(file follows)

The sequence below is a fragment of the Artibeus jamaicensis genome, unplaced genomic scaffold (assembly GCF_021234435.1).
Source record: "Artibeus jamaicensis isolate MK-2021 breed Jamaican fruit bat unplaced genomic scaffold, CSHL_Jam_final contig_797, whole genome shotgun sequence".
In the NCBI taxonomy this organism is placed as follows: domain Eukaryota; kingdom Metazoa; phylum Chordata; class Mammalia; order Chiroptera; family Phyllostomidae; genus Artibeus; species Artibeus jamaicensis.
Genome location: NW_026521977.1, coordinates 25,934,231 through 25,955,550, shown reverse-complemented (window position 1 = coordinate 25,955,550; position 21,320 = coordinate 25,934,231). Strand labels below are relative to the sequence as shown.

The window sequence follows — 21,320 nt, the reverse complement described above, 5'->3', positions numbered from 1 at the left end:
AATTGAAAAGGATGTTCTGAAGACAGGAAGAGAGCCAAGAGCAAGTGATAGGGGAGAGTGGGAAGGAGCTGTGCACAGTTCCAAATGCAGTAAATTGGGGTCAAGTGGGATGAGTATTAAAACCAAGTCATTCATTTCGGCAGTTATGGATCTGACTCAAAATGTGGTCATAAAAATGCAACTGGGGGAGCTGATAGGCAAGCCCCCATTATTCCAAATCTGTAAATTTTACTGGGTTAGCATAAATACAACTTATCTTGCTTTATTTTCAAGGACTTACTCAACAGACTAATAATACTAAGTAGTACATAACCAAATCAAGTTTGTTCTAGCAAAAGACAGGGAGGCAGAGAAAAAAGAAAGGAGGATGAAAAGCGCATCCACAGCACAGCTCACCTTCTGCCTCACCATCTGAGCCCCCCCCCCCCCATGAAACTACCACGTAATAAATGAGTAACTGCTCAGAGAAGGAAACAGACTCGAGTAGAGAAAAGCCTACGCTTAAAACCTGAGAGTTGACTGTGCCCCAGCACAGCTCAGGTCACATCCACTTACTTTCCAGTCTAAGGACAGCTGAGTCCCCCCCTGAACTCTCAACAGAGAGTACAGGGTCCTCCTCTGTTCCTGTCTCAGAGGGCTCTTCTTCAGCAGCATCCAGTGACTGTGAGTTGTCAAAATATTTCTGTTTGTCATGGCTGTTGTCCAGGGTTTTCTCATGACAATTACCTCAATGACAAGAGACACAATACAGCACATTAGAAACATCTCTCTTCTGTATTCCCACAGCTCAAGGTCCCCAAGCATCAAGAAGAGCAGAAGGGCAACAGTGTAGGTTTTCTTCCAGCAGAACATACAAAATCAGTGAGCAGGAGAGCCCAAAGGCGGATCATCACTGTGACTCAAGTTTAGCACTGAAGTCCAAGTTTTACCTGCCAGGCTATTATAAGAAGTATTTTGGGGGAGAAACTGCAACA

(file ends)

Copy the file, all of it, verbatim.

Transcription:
The sequence below is a fragment of the Artibeus jamaicensis genome, unplaced genomic scaffold (assembly GCF_021234435.1).
Source record: "Artibeus jamaicensis isolate MK-2021 breed Jamaican fruit bat unplaced genomic scaffold, CSHL_Jam_final contig_797, whole genome shotgun sequence".
In the NCBI taxonomy this organism is placed as follows: domain Eukaryota; kingdom Metazoa; phylum Chordata; class Mammalia; order Chiroptera; family Phyllostomidae; genus Artibeus; species Artibeus jamaicensis.
Genome location: NW_026521977.1, coordinates 25,934,231 through 25,955,550, shown reverse-complemented (window position 1 = coordinate 25,955,550; position 21,320 = coordinate 25,934,231). Strand labels below are relative to the sequence as shown.

The window sequence follows — 21,320 nt, the reverse complement described above, 5'->3', positions numbered from 1 at the left end:
AATTGAAAAGGATGTTCTGAAGACAGGAAGAGAGCCAAGAGCAAGTGATAGGGGAGAGTGGGAAGGAGCTGTGCACAGTTCCAAATGCAGTAAATTGGGGTCAAGTGGGATGAGTATTAAAACCAAGTCATTCATTTCGGCAGTTATGGATCTGACTCAAAATGTGGTCATAAAAATGCAACTGGGGGAGCTGATAGGCAAGCCCCCATTATTCCAAATCTGTAAATTTTACTGGGTTAGCATAAATACAACTTATCTTGCTTTATTTTCAAGGACTTACTCAACAGACTAATAATACTAAGTAGTACATAACCAAATCAAGTTTGTTCTAGCAAAAGACAGGGAGGCAGAGAAAAAAGAAAGGAGGATGAAAAGCGCATCCACAGCACAGCTCACCTTCTGCCTCACCATCTGAGCCCCCCCCCCCCCATGAAACTACCACGTAATAAATGAGTAACTGCTCAGAGAAGGAAACAGACTCGAGTAGAGAAAAGCCTACGCTTAAAACCTGAGAGTTGACTGTGCCCCAGCACAGCTCAGGTCACATCCACTTACTTTCCAGTCTAAGGACAGCTGAGTCCCCCCCTGAACTCTCAACAGAGAGTACAGGGTCCTCCTCTGTTCCTGTCTCAGAGGGCTCTTCTTCAGCAGCATCCAGTGACTGTGAGTTGTCAAAATATTTCTGTTTGTCATGGCTGTTGTCCAGGGTTTTCTCATGACAATTACCTCAATGACAAGAGACACAATACAGCACATTAGAAACATCTCTCTTCTGTATTCCCACAGCTCAAGGTCCCCAAGCATCAAGAAGAGCAGAAGGGCAACAGTGTAGGTTTTCTTCCAGCAGAACATACAAAATCAGTGAGCAGGAGAGCCCAAAGGCGGATCATCACTGTGACTCAAGTTTAGCACTGAAGTCCAAGTTTTACCTGCCAGGCTATTATAAGAAGTATTTTGGGGGAGAAACTGCAACA